Your family has determined an elderly loved one needs extra care to age happily and safely. But with a variety of senior living options available, how do you decide which one best fits their needs?
The cost of elder care is a major deciding factor for many families. Knowing what costs to expect from each care type from the outset can simplify the decision-making process and ensure you aren’t in for surprises down the road.
Learn how senior care providers calculate costs and how prices fluctuate over time. Then, compare these nine popular care options to find the best fit for your aging loved one’s financial, emotional, and health care needs.
Senior care costs vary depending on health care needs and personal preferences. Some people want to age at home with assistance, while others prefer the ease and readily available help of senior living.
Each year, Genworth conducts a Cost of Care Survey in conjunction with CareScout. Nearly 15,000 home care providers and senior living communities provided data for the 2020 survey, and statistics in this article rely on their findings.
Generally, the cost of assisted living and other types of elder care fluctuates based on level of care provided and other external factors. Some components that affect senior care costs include:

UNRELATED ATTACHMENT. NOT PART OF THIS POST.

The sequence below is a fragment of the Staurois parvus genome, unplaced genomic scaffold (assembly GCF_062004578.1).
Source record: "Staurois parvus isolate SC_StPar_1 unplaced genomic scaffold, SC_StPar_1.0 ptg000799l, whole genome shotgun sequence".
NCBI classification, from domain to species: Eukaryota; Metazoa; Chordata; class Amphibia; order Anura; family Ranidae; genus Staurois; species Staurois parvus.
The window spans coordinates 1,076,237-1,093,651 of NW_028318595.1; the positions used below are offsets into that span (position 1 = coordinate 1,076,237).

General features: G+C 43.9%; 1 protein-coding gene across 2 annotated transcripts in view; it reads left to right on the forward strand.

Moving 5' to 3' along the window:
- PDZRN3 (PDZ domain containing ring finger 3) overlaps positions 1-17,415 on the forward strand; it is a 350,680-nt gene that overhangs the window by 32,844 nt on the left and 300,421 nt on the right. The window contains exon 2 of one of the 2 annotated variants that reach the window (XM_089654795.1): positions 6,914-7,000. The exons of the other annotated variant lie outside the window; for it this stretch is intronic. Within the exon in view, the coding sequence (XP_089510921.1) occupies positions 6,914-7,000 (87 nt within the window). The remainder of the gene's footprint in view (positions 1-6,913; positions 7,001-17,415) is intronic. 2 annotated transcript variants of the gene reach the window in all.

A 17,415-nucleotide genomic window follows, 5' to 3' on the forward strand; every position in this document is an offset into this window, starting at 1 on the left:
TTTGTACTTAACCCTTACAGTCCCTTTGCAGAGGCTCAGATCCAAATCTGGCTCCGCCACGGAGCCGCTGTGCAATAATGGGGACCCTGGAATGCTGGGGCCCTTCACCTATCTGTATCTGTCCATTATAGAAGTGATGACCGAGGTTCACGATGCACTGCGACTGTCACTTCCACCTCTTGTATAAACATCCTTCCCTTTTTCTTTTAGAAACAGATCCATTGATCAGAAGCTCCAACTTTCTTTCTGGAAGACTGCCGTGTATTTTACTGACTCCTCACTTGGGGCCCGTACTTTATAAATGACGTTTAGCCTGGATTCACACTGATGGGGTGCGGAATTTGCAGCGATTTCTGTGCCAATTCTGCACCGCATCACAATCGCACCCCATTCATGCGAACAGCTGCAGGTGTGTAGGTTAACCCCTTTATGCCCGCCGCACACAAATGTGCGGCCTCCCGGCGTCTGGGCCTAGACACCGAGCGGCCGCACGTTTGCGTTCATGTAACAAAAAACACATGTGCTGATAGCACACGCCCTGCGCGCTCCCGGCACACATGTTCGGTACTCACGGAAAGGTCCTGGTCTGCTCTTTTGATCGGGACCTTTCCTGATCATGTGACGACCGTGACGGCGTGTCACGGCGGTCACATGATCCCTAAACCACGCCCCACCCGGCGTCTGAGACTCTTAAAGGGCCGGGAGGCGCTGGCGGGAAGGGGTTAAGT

Remember: Living at home isn’t free. Even if your loved one owns their house and doesn’t need to pay rent, other costs can add up over time, like upkeep, routine home repairs, and home modifications to support aging in place.
Elder care costs are rising at different rates. Between 2019 and 2020, the cost of in-home care jumped by about 4.4%. Assisted living costs surged by 6.15%, while nursing home costs remained relatively stable, with an increase of only 3%. Senior center and adult day care costs actually dropped by over 1%, according to Genworth.
While the year-over-year changes in senior living costs vary greatly by care type, those surges and drops even out over time. The five-year annual growth of all care types has been between 3% and 4%, so it’s important to anticipate overall change rather than annual spikes and valleys.
The coronavirus pandemic has also influenced senior care costs in a way that’s likely to last for years to come. Lower occupancy, decreased admittance, and staffing concerns have caused costs to rise sharply, according to McKnights Senior Living. Vaccines in senior living have helped residents return to a “new normal” with activities and social interaction. Although prices are balancing out, they’re likely to remain above pre-pandemic levels.
The costs below are national median rates from Genworth, unless otherwise noted. Median means half of the providers surveyed had lower costs, while half had higher costs.
The median cost of assisted living in 2020 was $4,300 a month.
Assisted living is the most common senior living option throughout the United States. Developed in the late 1980s, assisted living is designed for seniors who can’t live independently but don’t need 24-hour nursing care. Most assisted living communities offer planned activities, restaurant-style dining, housekeeping, and help with activities of daily living (ADLs), such as dressing and bathing. They usually don’t offer skilled nursing. Generally, seniors and families pay assisted living costs through all-inclusive monthly rent, which covers everything from meals and transportation to utilities.